P&O Cruises issues Brexit reassurance

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P&O Cruises has issued a series of promises to its passengers in a bid to ease any fears over Brexit.

As uncertainty mounts over the UK leaving the EU, the line reminded passengers they will avoid foreign currency fluctuations due to onboard spending being in pound sterling.

P&O Cruises also reminded passengers that all cruises with the line will be protected by Atol and Abta.

P&O Cruises president Paul Ludlow said: “We want to reassure our guests that whatever is happening in the world of politics, their holiday and peace of mind is of the utmost important to us.

“Our Brexit promise is that no matter what the future brings, our guests can rest assured when booking a P&O Cruises holiday as they will always pay in pounds sterling in advance and can take advantage of a low deposit to secure their holiday.

He added: “Also, a P&O Cruises holiday offers unbeatable value as so much is included as standard including meals, entertainment, children’s clubs, flights and taxes.

“With sailings directly from Southampton and by choosing shore excursions in advance, our guests can explore Europe without the need for euros.

“In addition, the currency on the ships is pounds which covers all shopping, dining, drinks, indulgent treatments in the spa and a range of shops with favourite British jewellery, clothing and cosmetic brands. We also have the protection of both Atol and Abta.

“With over 180 years of P&O history and expertise, we guarantee to manage any potential impact on holiday plans and help our customers sail through Brexit and onto their next cruise.”

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MSC Cruises’ return to ex-UK sailings delayed by a year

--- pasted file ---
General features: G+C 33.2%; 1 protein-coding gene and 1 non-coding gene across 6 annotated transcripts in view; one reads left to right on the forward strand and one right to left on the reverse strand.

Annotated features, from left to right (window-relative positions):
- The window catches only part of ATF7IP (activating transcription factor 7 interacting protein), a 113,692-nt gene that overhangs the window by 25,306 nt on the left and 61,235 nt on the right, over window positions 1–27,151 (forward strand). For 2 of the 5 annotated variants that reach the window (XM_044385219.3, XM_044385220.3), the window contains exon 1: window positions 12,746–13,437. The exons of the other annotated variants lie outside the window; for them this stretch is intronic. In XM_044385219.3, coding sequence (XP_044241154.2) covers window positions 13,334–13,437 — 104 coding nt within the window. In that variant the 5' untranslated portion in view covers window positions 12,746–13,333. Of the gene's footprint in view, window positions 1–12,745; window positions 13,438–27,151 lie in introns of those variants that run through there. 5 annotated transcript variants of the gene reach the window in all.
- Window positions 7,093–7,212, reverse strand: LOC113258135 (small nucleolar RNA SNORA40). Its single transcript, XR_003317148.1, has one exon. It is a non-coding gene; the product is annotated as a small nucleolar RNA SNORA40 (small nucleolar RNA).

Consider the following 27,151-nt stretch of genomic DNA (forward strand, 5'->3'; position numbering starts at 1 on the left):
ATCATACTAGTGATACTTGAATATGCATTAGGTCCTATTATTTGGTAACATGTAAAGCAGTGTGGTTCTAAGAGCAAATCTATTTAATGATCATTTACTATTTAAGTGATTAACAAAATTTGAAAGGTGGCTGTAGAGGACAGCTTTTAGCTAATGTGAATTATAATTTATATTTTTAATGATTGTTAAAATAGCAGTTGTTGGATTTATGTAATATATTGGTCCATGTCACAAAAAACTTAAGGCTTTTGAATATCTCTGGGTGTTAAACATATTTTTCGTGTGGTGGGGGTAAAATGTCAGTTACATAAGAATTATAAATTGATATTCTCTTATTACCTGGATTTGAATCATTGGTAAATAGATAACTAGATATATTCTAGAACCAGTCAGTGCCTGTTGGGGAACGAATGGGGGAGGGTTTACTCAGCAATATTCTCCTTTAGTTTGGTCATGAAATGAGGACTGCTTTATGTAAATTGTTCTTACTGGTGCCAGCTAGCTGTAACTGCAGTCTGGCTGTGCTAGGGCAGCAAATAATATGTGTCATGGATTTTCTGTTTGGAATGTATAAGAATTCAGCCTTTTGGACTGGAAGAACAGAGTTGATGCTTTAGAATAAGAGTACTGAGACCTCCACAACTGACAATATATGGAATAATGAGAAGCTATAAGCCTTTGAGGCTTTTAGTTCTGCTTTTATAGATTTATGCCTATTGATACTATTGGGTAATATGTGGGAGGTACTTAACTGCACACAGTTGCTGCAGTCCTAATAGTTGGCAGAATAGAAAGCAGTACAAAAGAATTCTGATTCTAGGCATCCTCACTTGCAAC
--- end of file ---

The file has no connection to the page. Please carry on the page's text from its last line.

MSC Cruises is unlikely to return to offering a full season of ex-UK sailings until 2018, a year later than the line previously predicted.

Speaking at the steel cutting of new ship MSC Seaside (pictured), Gianni Onorato, chief executive of the line, said the line would be delayed returning to the UK by a year.

Initially there had been hopes that the brand would make a return in 2017, having pulled out this year.

Next year the line is offering a small number of sailings from Southampton, but Onorato said “internal commitments” had meant the operator would not have a ship sailing a full season from the UK until 2018.

He said: “we are going to look more deeply at the North American and UK markets, and then after that we will look at Asia.

“In the UK we want to be the reference cruise line for the Mediterranean, and we’re investing in that. As soon as we have growth in the fleet we will look to have a competitive ship in the UK market.

“I think we will have a one-year delay in coming back to the UK because of other developments internally.”

He said over time he would like MSC to rival domestic cruise lines such as P&O Cruises.

Giles Hawke, executive director for the line who is responsible for the UK market, said it was important for the line to grow and build revenues in the UK if it wants to secure a ship ex-UK.

Onorato also made some announcements about new features onboard MSC Seaside, which will sail year-round from Miami when it launches in 2017.

The ships will offer “super family plus” cabin for groups of up to 10 people, as the line looks to capitalise on the growth of multi generational and group cruises.

It will be “extremely kids-friendly” according to Onorato and will also have a kids-only restaurant. Onorato said MSC was a family company which always had families at heart.